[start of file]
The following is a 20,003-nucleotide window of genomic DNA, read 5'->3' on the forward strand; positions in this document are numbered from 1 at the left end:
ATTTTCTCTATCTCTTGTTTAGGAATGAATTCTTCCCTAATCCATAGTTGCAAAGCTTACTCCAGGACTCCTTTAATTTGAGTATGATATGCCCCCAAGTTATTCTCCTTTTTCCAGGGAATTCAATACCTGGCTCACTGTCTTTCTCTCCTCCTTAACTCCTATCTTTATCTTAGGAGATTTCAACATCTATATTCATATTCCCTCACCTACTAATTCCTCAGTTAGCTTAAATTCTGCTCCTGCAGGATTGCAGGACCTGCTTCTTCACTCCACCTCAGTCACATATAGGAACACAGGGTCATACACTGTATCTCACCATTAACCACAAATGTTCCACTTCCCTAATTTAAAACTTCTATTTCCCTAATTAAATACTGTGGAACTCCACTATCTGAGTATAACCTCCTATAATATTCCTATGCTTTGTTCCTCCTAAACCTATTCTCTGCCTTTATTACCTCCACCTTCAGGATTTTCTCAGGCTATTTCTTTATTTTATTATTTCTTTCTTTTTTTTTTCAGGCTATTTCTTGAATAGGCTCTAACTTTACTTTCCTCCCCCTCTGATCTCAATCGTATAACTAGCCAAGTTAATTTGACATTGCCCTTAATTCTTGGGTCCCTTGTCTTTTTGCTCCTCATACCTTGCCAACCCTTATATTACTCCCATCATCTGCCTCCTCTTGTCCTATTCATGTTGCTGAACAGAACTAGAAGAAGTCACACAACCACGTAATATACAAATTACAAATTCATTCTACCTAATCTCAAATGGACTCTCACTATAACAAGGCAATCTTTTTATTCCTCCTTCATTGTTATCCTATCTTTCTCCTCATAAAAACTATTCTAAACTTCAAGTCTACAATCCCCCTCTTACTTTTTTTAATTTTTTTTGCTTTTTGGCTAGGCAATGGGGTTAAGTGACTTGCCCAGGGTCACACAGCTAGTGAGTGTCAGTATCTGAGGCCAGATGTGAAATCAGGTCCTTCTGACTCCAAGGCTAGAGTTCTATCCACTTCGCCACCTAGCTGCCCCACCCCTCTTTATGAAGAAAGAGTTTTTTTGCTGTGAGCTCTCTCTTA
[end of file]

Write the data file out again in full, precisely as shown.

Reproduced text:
The following is a 20,003-nucleotide window of genomic DNA, read 5'->3' on the forward strand; positions in this document are numbered from 1 at the left end:
ATTTTCTCTATCTCTTGTTTAGGAATGAATTCTTCCCTAATCCATAGTTGCAAAGCTTACTCCAGGACTCCTTTAATTTGAGTATGATATGCCCCCAAGTTATTCTCCTTTTTCCAGGGAATTCAATACCTGGCTCACTGTCTTTCTCTCCTCCTTAACTCCTATCTTTATCTTAGGAGATTTCAACATCTATATTCATATTCCCTCACCTACTAATTCCTCAGTTAGCTTAAATTCTGCTCCTGCAGGATTGCAGGACCTGCTTCTTCACTCCACCTCAGTCACATATAGGAACACAGGGTCATACACTGTATCTCACCATTAACCACAAATGTTCCACTTCCCTAATTTAAAACTTCTATTTCCCTAATTAAATACTGTGGAACTCCACTATCTGAGTATAACCTCCTATAATATTCCTATGCTTTGTTCCTCCTAAACCTATTCTCTGCCTTTATTACCTCCACCTTCAGGATTTTCTCAGGCTATTTCTTTATTTTATTATTTCTTTCTTTTTTTTTTCAGGCTATTTCTTGAATAGGCTCTAACTTTACTTTCCTCCCCCTCTGATCTCAATCGTATAACTAGCCAAGTTAATTTGACATTGCCCTTAATTCTTGGGTCCCTTGTCTTTTTGCTCCTCATACCTTGCCAACCCTTATATTACTCCCATCATCTGCCTCCTCTTGTCCTATTCATGTTGCTGAACAGAACTAGAAGAAGTCACACAACCACGTAATATACAAATTACAAATTCATTCTACCTAATCTCAAATGGACTCTCACTATAACAAGGCAATCTTTTTATTCCTCCTTCATTGTTATCCTATCTTTCTCCTCATAAAAACTATTCTAAACTTCAAGTCTACAATCCCCCTCTTACTTTTTTTAATTTTTTTTGCTTTTTGGCTAGGCAATGGGGTTAAGTGACTTGCCCAGGGTCACACAGCTAGTGAGTGTCAGTATCTGAGGCCAGATGTGAAATCAGGTCCTTCTGACTCCAAGGCTAGAGTTCTATCCACTTCGCCACCTAGCTGCCCCACCCCTCTTTATGAAGAAAGAGTTTTTTTGCTGTGAGCTCTCTCTTA